Pundits have posited every imaginable reason for the failure of the GOP to get their health care reform bill through the first big hurdle: passage on the House floor. As we all know too well, Speaker Ryan pulled the bill just minutes before a vote was scheduled, when it was absolutely clear that a majority of support could not be reached. But would success have ushered in a new health care paradigm? I doubt it.
“If the tax incentive [for charitable giving] goes away, people will still undoubtedly give to charity, said Alex Brill, research fellow at AEI who published the findings. The AEI model accounts for it. But gifts from wealthy donors could decrease significantly. ‘There’s consensus that the tax break definitely matters. People are always going to quibble about the exact magnitude of the impact,’ Brill said, citing end-of-the-year giving as one example.
“The Trump administration could face some trouble getting its tax reform through by August, [said] Alex Brill…. ‘There’s only so much that Congress can process at the same time. I was very pleased to hear [Treasury Secretary Mnuchin] put an emphasis and a priority on tax reform, an aggressive schedule of a bill signing in August, but we do need to recognize that there’s a whole other conversation in Washington about [Affordable Care Act] repeal, repeal and replace, or repeal and repair that is potentially in conflict,’ simply due to time constraints, Brill said.”
“Tax reform is by definition a game about winners and losers. If there aren’t winners and losers, it’s not tax reform. So there should be no surprise that there are people who are upset about the things that are being discussed, but that doesn’t make it a bad idea…. The idea…is to create a level playing field. There are winners and losers today as a result of the tax code, and if we can clean that system up, we can create fairness between debt and equity, between corporate and non-corporate, between domestically domiciled corporations and foreign competitors.”
If the House Republican plan for a border adjustment tax were adopted, many large U.S. multinationals and others net exporters would receive more tax subsidy on their exports than tax owed on their other business activities. Without refundable credits, a 20% border adjustment tax would actually yield $260 billion in revenue beyond the expected $1 trillion.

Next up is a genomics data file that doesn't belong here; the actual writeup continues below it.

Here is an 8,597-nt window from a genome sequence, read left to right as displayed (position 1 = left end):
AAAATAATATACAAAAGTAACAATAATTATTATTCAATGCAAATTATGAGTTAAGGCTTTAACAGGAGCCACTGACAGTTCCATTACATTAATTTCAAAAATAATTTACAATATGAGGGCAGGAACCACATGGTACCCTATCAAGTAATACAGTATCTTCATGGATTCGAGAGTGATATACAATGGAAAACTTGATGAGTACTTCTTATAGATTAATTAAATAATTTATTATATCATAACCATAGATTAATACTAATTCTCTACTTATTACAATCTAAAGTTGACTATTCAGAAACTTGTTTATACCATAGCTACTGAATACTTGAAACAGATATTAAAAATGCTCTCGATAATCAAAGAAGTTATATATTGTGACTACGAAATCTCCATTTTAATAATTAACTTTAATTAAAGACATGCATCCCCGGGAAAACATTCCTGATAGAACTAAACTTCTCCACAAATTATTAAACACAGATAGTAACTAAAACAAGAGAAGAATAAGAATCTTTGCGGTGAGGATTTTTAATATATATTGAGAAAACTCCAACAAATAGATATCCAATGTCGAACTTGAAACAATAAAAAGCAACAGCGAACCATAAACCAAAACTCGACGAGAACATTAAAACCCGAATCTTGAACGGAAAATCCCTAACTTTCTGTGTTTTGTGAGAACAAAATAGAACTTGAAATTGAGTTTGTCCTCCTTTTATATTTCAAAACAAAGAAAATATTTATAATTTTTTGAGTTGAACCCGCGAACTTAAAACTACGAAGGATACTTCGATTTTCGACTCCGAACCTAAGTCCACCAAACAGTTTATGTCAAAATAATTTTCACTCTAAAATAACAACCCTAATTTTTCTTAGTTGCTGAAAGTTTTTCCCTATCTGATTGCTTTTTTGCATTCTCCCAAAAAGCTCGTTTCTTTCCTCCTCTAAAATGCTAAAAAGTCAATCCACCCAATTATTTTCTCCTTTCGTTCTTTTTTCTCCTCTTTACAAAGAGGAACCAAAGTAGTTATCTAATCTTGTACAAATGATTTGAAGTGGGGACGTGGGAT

MGA’s Alex Brill Contributes to Nonpartisan Report Offering Menu of Options to Policymakers on Social Insurance Programs
In an ambitious new report released today, the National Academy of Social Insurance provides detailed, evidence-based analyses on a range of policy options for modernizing the nation’s social insurance system.
MGA’s Alex Brill Serves as a Panelist at Opportunity America’s “This Way Up: Economic Mobility for Poor and Middle-Class Americans”
At an event on conservative policies for helping poor and middle-class Americans, Alex Brill discussed how best to promote upward mobility: “I think that in the long run, if we provide some relief or assistance to those workers and those families without the kind of structural reforms that Speaker Ryan was talking about — closing the skills gap and things like that — then what are we going to do ten years from now when those people aren’t moving up through the system?”
President Trump’s proposal to cap itemized deductions would cause a drop in charitable giving. For those giving above the cap, the net cost would jump from $0.60 per $1 of giving to an unsubsidized $1 per $1 of giving. Because a 1% increase in the price yields a 1% drop in giving, $17.6 billion in annual giving could evaporate.
From the Coalition to Protect Patient Choice:
“The last panelist was Alex Brill… [who] spoke about FDA reform and specifically about patent issues relating to biologic drugs and their generic counterparts known as biosimilars. He stated that biosimilar entry has not been as robust as was envisioned by the Affordable Care Act, due to archaic regulatory schemes, anticompetitive conduct, and cost-benefit analysis.”
“Alex Brill expressed optimism regarding the incoming Congress’ ability to enact pro-growth tax reform and endorsed the Ryan-Brady tax plan. However, he acknowledged that achieving bipartisan cooperation on this front will be challenging.”